Vijendra Shekhawat remembers the precise moment the bizarre idea struck him. "It was the first time Mahima Mehra, who is now my business partner, and I were visiting the Amber Fort together," he says. "She nudged me just in time for me to step back, avoiding placing my foot on a mound of elephant dung."
Elephants abound at this fort on Jaipur's outskirts, built by Raja Man Singh in 1596, and elephant rides are one of its major attractions. Naturally, piles of elephant dung are a permanent part of the landscape.
As he stared at the stinking lumps, however, Shekhawat, who ran a small handmade paper business, saw a business opportunity. He began to wonder if he could use it as raw material for his paper.
Most people Shekhawat shared the idea with thought he was insane, but he knew something they did not: elephant dung has high fibre content.
"The elephant's gastrointestinal tract cannot digest fibres well and thus its dung has the potential to form the pulp needed to make paper," he says. "This is an animal which digests only 40 per cent of what it eats."
Some Haathi Chaap products
Today, Haathi Chhap, the brand of paper Shekhawat and Mehra make from recycled dung, is sold at 40 outlets within the country and even exported, earning total revenues of Rs 35 lakh in 2011/12. There are Haathi Chaap cards, notebooks, bags, photo albums and numerous knick-knacks. It has outlets in every metro, with the most demand coming from Mumbai, Bangalore and Chennai.
The company began in early 2004, but it has not been a comfortable elephant ride. "Barring Mahima, everyone criticised me," says Shekhawat. "My mother went ballistic at the idea of bringing dung into the house. She claimed no one would ever marry me because of my occupation."
Collecting the dung was itself a difficult proposition, as few workers were willing to sully their hands doing so. It had then to be disinfected and experiments carried out to see if it would yield the right quality of pulp for making paper. Shekhawat spent months on his experiments till he perfected the method he uses.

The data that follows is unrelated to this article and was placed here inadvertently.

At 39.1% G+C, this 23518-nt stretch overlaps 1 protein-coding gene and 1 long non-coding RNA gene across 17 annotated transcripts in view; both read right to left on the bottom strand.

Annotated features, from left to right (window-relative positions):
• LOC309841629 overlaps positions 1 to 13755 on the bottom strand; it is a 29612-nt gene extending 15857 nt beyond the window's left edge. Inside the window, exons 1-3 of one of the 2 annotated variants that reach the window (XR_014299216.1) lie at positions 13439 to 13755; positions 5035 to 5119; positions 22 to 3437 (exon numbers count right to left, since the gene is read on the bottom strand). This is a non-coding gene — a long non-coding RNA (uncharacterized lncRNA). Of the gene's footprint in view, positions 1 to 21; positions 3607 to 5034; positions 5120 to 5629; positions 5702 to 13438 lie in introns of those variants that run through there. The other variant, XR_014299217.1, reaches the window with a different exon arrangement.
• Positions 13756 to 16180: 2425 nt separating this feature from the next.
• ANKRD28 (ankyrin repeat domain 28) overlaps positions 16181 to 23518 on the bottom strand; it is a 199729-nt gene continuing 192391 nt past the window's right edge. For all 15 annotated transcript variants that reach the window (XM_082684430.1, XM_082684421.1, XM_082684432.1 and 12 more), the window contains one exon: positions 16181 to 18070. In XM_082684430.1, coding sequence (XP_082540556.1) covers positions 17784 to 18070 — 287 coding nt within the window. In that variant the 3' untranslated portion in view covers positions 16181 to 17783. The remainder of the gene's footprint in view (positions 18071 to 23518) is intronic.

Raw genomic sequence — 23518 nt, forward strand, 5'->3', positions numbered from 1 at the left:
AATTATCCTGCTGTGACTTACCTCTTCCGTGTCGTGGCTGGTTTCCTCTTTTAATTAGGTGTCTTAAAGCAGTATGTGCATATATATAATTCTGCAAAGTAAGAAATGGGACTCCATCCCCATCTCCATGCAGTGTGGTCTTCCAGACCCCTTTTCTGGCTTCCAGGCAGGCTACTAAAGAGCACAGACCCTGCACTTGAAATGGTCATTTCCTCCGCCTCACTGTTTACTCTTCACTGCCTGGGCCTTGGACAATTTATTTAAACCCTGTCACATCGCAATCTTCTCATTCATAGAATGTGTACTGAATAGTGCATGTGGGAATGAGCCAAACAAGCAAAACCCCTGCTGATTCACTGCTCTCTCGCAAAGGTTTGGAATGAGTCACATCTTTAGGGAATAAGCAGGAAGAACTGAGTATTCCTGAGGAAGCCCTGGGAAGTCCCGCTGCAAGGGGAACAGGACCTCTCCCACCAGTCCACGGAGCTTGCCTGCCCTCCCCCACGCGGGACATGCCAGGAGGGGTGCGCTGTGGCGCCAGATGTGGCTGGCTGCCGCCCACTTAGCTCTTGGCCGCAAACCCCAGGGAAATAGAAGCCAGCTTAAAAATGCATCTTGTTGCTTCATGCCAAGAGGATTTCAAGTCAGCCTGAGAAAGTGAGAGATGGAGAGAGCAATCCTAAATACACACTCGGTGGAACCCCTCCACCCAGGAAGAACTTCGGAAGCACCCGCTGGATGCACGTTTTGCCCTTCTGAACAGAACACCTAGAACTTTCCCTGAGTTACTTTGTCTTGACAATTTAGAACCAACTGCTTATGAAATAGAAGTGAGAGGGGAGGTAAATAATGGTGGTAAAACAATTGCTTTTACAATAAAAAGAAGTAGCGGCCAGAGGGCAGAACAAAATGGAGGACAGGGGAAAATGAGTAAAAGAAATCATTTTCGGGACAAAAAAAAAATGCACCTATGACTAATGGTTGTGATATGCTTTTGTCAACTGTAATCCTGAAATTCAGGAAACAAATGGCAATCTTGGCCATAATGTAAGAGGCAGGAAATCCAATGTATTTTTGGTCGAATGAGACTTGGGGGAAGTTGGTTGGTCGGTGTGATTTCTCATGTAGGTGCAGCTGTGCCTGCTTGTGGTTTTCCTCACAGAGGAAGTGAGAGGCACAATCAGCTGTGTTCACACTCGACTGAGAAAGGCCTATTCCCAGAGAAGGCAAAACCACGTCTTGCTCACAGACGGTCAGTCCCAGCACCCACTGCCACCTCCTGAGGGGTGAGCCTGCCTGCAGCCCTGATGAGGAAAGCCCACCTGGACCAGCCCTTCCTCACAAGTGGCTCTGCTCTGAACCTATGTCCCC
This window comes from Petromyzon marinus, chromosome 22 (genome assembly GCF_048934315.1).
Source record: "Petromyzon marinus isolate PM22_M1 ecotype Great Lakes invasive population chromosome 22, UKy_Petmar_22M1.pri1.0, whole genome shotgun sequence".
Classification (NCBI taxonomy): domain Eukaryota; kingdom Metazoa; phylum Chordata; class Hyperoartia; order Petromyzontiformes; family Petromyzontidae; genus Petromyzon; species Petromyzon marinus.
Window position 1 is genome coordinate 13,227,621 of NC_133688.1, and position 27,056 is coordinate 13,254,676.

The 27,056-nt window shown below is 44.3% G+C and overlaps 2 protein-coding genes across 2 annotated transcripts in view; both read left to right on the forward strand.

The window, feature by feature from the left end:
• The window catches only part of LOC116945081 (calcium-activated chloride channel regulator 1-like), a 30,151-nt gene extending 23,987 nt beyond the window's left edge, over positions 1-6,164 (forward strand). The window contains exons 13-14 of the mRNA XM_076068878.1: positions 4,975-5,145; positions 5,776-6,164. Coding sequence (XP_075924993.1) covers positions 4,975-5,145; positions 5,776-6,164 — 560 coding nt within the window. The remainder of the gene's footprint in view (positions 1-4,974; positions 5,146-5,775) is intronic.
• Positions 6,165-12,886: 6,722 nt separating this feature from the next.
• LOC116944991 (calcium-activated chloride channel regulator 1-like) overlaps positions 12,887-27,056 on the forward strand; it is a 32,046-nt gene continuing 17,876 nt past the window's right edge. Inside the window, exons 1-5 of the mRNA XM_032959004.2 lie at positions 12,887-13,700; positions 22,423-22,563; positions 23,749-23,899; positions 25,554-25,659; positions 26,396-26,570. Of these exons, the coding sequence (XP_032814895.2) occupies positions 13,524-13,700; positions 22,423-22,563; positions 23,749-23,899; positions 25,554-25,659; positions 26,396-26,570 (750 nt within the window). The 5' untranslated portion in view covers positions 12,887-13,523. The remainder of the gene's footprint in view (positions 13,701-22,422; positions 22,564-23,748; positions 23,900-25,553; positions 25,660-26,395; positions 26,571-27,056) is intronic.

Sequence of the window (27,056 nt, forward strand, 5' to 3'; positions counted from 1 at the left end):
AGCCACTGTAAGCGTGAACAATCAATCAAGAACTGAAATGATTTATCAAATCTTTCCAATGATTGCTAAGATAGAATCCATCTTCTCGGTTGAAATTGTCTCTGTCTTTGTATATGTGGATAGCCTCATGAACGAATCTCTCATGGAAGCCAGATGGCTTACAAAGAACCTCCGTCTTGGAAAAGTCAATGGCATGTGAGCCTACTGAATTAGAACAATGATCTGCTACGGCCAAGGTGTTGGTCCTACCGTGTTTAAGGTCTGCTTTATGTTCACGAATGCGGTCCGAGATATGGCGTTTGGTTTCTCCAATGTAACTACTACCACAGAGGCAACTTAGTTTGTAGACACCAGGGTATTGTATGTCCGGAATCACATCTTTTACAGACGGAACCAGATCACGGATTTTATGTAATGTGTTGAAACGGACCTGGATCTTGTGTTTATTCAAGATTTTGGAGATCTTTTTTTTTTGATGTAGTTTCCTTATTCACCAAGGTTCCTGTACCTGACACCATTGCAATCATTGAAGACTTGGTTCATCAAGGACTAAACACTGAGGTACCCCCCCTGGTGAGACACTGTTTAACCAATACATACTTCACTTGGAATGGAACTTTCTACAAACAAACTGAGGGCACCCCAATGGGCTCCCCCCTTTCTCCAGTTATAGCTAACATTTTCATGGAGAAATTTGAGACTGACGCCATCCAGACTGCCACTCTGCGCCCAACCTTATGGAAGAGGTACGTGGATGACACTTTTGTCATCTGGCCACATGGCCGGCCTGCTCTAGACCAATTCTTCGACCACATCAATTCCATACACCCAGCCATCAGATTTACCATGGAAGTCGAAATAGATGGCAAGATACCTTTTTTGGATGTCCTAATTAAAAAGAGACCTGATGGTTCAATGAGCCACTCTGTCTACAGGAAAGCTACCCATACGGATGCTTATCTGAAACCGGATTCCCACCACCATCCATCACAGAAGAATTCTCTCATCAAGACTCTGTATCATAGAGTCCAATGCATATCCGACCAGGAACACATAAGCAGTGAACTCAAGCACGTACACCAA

"I have no obsession with dung," he adds. "I had experimented with other things too," he adds. "I used the fibrous remains of banana tree stems. I tried to use silk threads to make decorative paper.
But somehow none of these worked, while elephant dung did." Shekhawat finally managed to win over his family by invoking religious associations.
"I told them that when one of the most invoked gods of the Hindu religion, Ganesh, was elephant-headed there was no reason to consider elephant dung unholy," he says. "I informed them that there was a section of Brahmins who regarded elephant dung as sacred."
Today most teething problems have been left behind. Shekhawat's wife - he had no problems finding one - is actively involved in the production, as is his brother. It remains a cottage industry, with Shekhawat employing just three men to heat, clean and sort the dung, while the subsequent processes are handled by himself, his wife and his brother.
Shekhawat still personally collects the dung every morning. To improve its quality he supplies the owners of the elephants he collects from with green fodder for the elephant's diet. Every 1,000 kg of dung yields around 150 kg of pulp.
"My previous experience in the handmade paper industry helped me in various degrees to establish Haathi Chaap," says Shekhawat's partner Mehra, who handles most of the distribution. She revealed that Haathi Chaap struggled for the first few years, but saw a remarkable spike in its revenues after 2007/08.
"Till around 2010, there was hardly any company barring ours that mass produced handmade paper, so the market itself was diminutive," she adds. "Improved socio-economic conditions and more fledglings entering the fray also helped increase demand."
However, neither Shekhawat nor Mehra wants to scale their project. "We prefer not to go to big retailers because of the demands such people make," says Mehra.
"Sometimes our deliveries are delayed, especially during the monsoons, when the pulp takes a long time to dry, but our retailers do not mind." Shekhawat agrees. "I think the collegial nature of our business is what makes it sustainable," he says.